Tom: My dad was always singing around the house and my mom played the piano. Actually, my dad and my stepmom are currently in a rock band.
Really? What are they called?
Tom: I forget. [Laughs] They play once a week, and they play at a local pub once a year, I think. So everyone’s trying to make it in the music business.
What do they make of your music?
Tom: My mom likes it a lot. I send her demos and she plays them for people. I spend my time going, ‘Mom, you’re not supposed to play that for people!’ So she’s very proud. My stepdad is like a music encyclopedia. He knows every obscure jazz record ever made sort of thing, so he’s super into it. I think my stepmom once said, ‘I don’t get this techno stuff,’ but they’re happy. My dad’s like, ‘It’s quite listenable.’
Jimmy: [Laughs] My parents are like, ‘What’s going on in the beginning?’ but after a couple songs off the new album, they got bit by the bug or whatever. Now they get everything. Now they go back and listen to all of it. Everything makes sense to them now, which is great because, especially when your parents are musical and very accepting, you have to have that clash of like, ‘Okay, what are you doing?’ I think it’s healthy. Even if they’re super supportive of your music career, it’s nice to have that ‘I don’t get this’ and then win them over.
Tom: My parents are wannabe musicians and his parents are real musicians, so for him, it makes sense. My parents were just like, ‘Oh. Cool. Music.’ They’re not as hip, so to speak.
I wanted to clear something up with you guys because there are different stories floating around about where the name Bob Moses came from. You’re just fucking with people, right?
Tom: [Laughs] To be honest, we started telling the real story. But there was a while when we thought it was funny to make up different things.
Jimmy: Robert Moses was an architect from New York. He built the BQE [Brooklyn-Queens Expressway]. We used to have a studio in Red Hook and the demise of that place, ironically, is due to him. He envisioned that as the dumping ground, although it’s super fun now and all that stuff. He did a lot of things to make New York a lot more accessible by car and really created the metropolis that it is now. But, in order for that to happen, a lot of not so great things had to happen. And when our original label started, the goal was to name acts after New York icons. Frank & Tony were based on the Paradise Garage and Larry Levan from the ’70s and ’80s. When we came up with our name it was based on Robert Moses, another New York icon, and we just stuck with it.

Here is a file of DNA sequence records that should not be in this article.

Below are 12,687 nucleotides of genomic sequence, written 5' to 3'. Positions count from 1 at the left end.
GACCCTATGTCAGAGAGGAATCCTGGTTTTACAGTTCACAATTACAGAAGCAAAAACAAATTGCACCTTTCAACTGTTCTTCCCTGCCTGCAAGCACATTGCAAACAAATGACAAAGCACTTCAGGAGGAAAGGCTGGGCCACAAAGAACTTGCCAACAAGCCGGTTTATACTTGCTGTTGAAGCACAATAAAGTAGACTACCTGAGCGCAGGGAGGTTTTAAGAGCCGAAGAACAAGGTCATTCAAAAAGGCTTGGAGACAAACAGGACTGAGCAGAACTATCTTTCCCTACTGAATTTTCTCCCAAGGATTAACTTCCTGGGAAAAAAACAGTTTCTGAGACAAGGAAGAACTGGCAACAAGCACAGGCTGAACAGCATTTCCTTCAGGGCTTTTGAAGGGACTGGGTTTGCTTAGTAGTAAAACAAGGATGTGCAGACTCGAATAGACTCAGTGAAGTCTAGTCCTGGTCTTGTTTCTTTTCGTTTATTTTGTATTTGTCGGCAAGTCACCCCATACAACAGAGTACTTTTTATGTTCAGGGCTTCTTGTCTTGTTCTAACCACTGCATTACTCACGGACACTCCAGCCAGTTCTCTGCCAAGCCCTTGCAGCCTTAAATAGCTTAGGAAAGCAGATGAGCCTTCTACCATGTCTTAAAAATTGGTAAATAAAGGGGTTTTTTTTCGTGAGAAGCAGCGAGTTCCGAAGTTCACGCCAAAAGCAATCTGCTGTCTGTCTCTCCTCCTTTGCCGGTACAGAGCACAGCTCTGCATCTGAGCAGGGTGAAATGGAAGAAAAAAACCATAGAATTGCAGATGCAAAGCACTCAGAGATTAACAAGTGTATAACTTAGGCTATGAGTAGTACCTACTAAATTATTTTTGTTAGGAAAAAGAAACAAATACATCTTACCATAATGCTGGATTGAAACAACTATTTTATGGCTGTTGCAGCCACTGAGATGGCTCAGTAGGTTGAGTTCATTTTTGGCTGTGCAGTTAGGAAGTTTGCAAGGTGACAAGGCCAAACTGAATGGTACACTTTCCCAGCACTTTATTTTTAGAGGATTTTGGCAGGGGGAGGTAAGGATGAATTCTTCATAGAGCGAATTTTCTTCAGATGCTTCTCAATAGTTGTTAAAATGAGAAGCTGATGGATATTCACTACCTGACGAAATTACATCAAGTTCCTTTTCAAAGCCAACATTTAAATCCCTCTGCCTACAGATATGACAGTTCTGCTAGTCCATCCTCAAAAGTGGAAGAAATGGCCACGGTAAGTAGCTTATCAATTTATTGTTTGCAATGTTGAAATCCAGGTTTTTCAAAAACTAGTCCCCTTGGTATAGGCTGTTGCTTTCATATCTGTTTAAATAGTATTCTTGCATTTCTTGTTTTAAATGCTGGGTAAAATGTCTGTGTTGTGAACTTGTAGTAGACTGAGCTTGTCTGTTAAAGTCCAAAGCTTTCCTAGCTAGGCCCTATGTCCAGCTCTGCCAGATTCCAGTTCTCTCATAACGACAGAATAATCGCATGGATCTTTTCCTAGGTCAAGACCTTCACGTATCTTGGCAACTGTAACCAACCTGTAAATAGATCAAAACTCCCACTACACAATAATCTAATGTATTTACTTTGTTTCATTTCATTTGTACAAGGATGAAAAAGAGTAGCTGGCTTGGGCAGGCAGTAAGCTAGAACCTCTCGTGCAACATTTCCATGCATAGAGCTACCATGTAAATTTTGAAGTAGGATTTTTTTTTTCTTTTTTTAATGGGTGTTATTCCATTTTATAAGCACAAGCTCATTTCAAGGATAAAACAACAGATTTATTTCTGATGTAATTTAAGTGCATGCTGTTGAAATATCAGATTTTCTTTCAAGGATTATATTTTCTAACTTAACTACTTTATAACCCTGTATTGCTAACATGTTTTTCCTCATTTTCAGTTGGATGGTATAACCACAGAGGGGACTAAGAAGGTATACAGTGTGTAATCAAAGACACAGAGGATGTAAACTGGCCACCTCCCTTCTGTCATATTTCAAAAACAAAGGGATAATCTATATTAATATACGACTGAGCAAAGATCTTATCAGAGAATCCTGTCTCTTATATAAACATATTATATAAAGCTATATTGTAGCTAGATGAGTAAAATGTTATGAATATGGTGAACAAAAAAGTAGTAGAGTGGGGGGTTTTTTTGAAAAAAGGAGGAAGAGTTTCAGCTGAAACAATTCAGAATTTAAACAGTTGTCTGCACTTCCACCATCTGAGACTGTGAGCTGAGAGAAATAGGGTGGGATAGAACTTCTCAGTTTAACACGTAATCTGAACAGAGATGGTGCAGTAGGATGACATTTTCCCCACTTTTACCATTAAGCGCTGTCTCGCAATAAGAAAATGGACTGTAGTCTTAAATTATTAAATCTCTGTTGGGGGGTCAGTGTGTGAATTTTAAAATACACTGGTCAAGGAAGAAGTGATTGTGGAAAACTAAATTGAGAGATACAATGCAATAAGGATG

One thing I do know about Robert Moses is that he was divisive and controversial.
Jimmy: He was definitely revered and hated at the same time.
So when you’re recording in the studio, is it pretty clear what the singles are?
Tom: Yeah, but all the tracks that we thought were singles haven’t been singles yet.
Jimmy: [Laughs] It’s a funny thing. You really don’t want to judge a track until you’re done with it and sit on it. Sometimes your opinions change. I think one of the worst things to do, creatively, is to peg something too soon and give it a title as to whether or not it’s a single. You just have to get it out, finish it, and try not to stress yourself out and think too much about it. You have to strike when the vibe is there and while the iron is hot. Over the past couple years of practicing and writing songs, we’ve gotten a bit better at ignoring those kinds of thoughts from the beginning.
Tom: When you write a track, you’re fucking stoked. If you’re going to see it through, it’s the best thing in the whole world. Gauging what will be a single or what we think are the strongest ones more realistically comes from playing it for your few trusted people. You kind of know what their musical tastes are. It’s ‘I know that this person really likes that kind of music, but they don’t really understand this kind of music.’ Even the deepest album cut, when you’re making it, still feels just as exciting to you as a single. The whole single thing is a bit more subjective. One of the guys at Domino, when we first signed with them, put it really nicely: ‘A single is an easily digestible and catchy thing that draws people into your musical world.’
I think that’s key, knowing whose opinion really matters.
Tom: Oh completely!
Jimmy: Also, it’s great that we were able to road test some of the songs over the last couple months. When you play something live, there’s no reaction more honest than that because you can see how it’s affecting a crowd of people. And you can hear on a big system what it really sounds like. You’re trying to take yourself away from it and look at it really objectively. The way to do that is to give yourself a bit of distance from it, play it live, and listen to it without paying too much attention to the details.
What were the parameters for Days Gone By? What kind of foundation did you lay down?
Jimmy: We knew what kind of record we wanted to make. I mean, at first, we were like, ‘Holy shit. What do we do?’ Then you come to terms with it and get more solid in terms of what you want. Since it was our first record and on a new label, we maybe overthought it for the first couple months. We didn’t get much done because of that. We wrote a few things that didn’t make it on the record because we kind of got back into our own selves.
Tom: We knew what the sound was going to be like. We’re not going to try to write a song for Katy Perry and then make it our track, you know? So there’s definite sonic parameters that you stay within. And, as far as writing the songs and the subject matter, you just gotta write and let it come out. Like Jimmy said earlier, once you get an idea and the inspiration, judging it too quickly can be detrimental. You have to write to figure out what you’re writing about. We finished a bunch of tracks that were great and maybe could be great in another setting but for this album didn’t work. That’s the kind of step back viewpoint you have to take once you’re further into the process.